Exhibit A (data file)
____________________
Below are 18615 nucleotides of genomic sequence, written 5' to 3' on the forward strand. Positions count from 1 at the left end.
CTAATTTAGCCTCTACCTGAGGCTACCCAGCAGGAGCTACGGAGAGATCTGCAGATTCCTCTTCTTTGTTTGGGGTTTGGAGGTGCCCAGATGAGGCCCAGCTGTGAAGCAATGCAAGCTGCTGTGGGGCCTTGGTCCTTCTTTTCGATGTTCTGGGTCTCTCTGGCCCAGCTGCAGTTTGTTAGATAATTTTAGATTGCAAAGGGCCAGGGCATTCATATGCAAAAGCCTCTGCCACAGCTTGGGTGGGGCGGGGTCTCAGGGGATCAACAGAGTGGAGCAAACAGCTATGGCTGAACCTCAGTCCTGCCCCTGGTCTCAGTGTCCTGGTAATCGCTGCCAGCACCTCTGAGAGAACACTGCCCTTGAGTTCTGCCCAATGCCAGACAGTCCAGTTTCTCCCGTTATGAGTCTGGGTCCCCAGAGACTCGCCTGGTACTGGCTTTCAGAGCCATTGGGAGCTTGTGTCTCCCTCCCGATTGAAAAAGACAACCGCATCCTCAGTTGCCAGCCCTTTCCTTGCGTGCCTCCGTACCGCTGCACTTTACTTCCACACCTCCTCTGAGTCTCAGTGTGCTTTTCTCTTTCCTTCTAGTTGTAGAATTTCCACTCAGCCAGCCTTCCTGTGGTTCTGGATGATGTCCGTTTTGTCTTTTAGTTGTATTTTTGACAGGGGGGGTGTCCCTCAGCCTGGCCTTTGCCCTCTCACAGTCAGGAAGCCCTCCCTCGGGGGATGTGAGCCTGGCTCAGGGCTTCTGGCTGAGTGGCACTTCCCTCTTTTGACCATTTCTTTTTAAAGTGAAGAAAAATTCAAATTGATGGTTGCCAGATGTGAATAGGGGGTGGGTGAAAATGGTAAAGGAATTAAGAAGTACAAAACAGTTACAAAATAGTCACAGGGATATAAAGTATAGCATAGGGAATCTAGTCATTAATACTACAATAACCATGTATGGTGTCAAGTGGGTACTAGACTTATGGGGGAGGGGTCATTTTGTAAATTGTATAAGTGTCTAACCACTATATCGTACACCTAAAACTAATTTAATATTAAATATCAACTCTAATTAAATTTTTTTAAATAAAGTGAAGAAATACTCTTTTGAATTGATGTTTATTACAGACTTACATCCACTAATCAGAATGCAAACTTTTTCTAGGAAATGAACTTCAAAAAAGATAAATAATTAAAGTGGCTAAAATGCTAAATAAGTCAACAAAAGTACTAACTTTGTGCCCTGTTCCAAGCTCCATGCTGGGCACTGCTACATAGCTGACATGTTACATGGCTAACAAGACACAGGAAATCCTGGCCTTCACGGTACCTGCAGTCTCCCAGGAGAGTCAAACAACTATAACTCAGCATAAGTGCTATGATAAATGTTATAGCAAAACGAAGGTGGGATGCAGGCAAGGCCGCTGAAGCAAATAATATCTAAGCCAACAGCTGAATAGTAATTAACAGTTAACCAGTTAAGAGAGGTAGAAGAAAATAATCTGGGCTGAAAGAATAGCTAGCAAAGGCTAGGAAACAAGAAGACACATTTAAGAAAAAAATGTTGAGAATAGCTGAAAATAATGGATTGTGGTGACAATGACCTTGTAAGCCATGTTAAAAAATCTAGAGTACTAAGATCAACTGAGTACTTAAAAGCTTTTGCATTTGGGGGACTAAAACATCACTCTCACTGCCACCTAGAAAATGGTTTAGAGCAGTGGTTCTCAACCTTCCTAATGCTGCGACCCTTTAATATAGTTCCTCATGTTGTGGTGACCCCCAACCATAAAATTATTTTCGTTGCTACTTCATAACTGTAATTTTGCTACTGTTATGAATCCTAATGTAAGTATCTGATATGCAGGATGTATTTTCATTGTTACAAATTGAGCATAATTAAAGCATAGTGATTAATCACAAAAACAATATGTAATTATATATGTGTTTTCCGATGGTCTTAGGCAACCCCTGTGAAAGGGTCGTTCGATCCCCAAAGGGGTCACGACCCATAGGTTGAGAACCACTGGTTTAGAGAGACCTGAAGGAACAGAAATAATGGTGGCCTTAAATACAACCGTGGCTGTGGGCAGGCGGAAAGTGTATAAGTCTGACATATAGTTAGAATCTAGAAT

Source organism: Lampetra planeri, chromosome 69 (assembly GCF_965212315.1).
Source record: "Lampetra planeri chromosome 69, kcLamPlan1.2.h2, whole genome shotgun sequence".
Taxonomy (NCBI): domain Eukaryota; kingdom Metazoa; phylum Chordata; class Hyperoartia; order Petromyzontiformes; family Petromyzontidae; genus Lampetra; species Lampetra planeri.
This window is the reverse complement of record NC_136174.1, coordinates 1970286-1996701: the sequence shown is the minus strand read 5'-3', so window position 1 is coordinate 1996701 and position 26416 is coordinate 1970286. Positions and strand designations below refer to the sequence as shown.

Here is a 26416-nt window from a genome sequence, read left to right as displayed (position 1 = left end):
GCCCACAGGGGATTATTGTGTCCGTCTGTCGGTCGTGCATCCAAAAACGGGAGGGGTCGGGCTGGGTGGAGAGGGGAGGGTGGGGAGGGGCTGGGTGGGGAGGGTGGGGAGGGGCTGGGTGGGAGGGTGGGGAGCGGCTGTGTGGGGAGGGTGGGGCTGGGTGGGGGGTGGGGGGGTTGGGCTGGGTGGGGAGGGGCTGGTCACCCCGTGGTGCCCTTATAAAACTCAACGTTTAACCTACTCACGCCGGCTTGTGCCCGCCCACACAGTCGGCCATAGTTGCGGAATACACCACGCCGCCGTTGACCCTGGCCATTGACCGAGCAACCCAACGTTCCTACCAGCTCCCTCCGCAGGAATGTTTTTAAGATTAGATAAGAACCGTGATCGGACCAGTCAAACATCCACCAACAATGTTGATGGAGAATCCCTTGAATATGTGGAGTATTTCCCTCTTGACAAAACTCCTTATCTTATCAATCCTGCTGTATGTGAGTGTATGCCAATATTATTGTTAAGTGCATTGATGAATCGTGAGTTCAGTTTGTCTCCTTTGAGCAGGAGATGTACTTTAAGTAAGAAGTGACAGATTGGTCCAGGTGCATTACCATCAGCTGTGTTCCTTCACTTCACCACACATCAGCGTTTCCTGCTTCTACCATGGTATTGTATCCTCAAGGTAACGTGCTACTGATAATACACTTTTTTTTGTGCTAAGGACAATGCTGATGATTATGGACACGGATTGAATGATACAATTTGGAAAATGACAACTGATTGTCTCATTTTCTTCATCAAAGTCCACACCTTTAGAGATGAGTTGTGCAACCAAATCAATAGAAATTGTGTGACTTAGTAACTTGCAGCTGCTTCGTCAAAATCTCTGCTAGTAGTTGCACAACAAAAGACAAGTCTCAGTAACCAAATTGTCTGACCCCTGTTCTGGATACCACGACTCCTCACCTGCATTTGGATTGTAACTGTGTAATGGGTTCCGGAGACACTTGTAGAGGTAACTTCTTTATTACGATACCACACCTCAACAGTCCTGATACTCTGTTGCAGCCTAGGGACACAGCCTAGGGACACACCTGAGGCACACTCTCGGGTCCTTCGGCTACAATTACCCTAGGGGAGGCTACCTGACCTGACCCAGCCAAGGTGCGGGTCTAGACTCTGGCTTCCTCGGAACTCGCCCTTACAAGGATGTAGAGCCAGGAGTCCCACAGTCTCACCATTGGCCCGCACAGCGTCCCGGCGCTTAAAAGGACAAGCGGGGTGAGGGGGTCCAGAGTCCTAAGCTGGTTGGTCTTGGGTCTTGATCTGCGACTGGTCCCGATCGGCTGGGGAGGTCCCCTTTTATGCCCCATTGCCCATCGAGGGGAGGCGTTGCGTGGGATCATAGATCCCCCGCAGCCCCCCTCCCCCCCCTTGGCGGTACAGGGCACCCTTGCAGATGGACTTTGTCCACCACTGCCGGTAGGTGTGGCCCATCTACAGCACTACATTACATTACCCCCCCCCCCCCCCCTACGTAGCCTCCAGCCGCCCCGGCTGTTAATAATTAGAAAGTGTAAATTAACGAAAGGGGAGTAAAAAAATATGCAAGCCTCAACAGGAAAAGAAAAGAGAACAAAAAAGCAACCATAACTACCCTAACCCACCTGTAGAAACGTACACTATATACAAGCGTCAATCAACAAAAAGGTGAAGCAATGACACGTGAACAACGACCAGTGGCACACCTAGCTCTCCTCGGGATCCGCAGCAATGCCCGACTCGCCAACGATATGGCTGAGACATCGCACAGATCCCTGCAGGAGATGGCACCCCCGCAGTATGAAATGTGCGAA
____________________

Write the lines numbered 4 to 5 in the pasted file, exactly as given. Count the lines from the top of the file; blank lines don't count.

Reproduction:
Source record: "Lampetra planeri chromosome 69, kcLamPlan1.2.h2, whole genome shotgun sequence".
Taxonomy (NCBI): domain Eukaryota; kingdom Metazoa; phylum Chordata; class Hyperoartia; order Petromyzontiformes; family Petromyzontidae; genus Lampetra; species Lampetra planeri.